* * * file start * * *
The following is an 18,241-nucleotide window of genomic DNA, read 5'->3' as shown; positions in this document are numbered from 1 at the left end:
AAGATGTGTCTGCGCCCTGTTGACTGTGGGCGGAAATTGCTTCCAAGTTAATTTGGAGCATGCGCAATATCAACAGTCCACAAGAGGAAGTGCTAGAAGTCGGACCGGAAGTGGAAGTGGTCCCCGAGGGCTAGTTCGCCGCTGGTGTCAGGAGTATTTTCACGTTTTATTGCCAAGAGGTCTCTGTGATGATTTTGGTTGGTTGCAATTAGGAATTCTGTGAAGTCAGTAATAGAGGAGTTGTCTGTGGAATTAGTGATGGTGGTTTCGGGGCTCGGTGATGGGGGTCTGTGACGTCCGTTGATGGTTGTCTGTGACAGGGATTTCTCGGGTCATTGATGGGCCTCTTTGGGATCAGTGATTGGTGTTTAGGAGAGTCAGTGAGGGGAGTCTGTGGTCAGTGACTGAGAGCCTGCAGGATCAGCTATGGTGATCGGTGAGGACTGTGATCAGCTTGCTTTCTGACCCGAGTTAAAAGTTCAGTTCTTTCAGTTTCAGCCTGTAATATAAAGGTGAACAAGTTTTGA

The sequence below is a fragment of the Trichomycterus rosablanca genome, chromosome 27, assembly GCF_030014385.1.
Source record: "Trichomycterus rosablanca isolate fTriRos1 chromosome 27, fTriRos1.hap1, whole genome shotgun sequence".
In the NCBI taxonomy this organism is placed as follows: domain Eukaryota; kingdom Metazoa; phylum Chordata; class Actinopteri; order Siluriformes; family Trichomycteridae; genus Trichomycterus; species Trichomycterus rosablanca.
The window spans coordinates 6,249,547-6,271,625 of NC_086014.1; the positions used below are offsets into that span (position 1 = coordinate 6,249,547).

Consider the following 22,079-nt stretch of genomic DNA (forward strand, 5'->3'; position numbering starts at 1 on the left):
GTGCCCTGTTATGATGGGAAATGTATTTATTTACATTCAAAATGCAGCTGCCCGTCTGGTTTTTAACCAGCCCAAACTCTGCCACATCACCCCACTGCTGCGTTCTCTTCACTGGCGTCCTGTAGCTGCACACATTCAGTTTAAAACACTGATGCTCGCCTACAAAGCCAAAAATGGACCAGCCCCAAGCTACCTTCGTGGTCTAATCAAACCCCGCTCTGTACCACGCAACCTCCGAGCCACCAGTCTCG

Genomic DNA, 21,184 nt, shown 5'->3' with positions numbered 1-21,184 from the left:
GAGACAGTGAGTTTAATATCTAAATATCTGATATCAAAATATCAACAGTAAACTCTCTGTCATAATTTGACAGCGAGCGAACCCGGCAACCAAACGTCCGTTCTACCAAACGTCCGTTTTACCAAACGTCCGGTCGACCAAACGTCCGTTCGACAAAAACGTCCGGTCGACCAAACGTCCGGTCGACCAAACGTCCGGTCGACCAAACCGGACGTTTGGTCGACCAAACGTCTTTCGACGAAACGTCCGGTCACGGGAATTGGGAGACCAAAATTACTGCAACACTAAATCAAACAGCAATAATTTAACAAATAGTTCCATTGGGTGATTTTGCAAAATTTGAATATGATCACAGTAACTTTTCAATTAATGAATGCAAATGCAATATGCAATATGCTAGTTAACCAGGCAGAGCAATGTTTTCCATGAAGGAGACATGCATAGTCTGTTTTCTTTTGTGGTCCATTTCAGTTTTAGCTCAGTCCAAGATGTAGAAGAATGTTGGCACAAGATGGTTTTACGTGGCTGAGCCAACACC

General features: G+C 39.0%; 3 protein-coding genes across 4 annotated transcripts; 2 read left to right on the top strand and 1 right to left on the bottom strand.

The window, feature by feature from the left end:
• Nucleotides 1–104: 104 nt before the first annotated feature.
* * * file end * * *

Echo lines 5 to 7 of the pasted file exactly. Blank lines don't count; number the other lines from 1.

In the NCBI taxonomy this organism is placed as follows: domain Eukaryota; kingdom Metazoa; phylum Chordata; class Actinopteri; order Siluriformes; family Trichomycteridae; genus Trichomycterus; species Trichomycterus rosablanca.
The window spans coordinates 6,249,547-6,271,625 of NC_086014.1; the positions used below are offsets into that span (position 1 = coordinate 6,249,547).

Consider the following 22,079-nt stretch of genomic DNA (forward strand, 5'->3'; position numbering starts at 1 on the left):